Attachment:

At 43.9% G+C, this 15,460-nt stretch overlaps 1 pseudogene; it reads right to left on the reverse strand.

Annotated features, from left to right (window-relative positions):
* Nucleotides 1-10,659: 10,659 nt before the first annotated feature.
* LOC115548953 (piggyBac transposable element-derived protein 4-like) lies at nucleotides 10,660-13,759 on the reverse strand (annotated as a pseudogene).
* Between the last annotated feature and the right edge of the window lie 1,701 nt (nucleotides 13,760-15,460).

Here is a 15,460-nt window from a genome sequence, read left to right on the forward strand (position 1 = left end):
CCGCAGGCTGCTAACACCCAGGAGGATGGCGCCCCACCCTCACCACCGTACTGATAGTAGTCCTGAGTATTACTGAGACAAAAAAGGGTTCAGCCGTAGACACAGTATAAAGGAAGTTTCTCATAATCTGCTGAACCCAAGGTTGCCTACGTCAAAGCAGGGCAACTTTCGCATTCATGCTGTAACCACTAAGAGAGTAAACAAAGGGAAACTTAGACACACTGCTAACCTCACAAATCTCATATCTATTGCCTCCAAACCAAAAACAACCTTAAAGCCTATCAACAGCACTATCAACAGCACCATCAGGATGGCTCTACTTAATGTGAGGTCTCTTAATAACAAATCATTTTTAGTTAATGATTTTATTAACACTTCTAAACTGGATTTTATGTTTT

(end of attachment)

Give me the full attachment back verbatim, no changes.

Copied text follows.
At 43.9% G+C, this 15,460-nt stretch overlaps 1 pseudogene; it reads right to left on the reverse strand.

Annotated features, from left to right (window-relative positions):
* Nucleotides 1-10,659: 10,659 nt before the first annotated feature.
* LOC115548953 (piggyBac transposable element-derived protein 4-like) lies at nucleotides 10,660-13,759 on the reverse strand (annotated as a pseudogene).
* Between the last annotated feature and the right edge of the window lie 1,701 nt (nucleotides 13,760-15,460).

Here is a 15,460-nt window from a genome sequence, read left to right on the forward strand (position 1 = left end):
CCGCAGGCTGCTAACACCCAGGAGGATGGCGCCCCACCCTCACCACCGTACTGATAGTAGTCCTGAGTATTACTGAGACAAAAAAGGGTTCAGCCGTAGACACAGTATAAAGGAAGTTTCTCATAATCTGCTGAACCCAAGGTTGCCTACGTCAAAGCAGGGCAACTTTCGCATTCATGCTGTAACCACTAAGAGAGTAAACAAAGGGAAACTTAGACACACTGCTAACCTCACAAATCTCATATCTATTGCCTCCAAACCAAAAACAACCTTAAAGCCTATCAACAGCACTATCAACAGCACCATCAGGATGGCTCTACTTAATGTGAGGTCTCTTAATAACAAATCATTTTTAGTTAATGATTTTATTAACACTTCTAAACTGGATTTTATGTTTT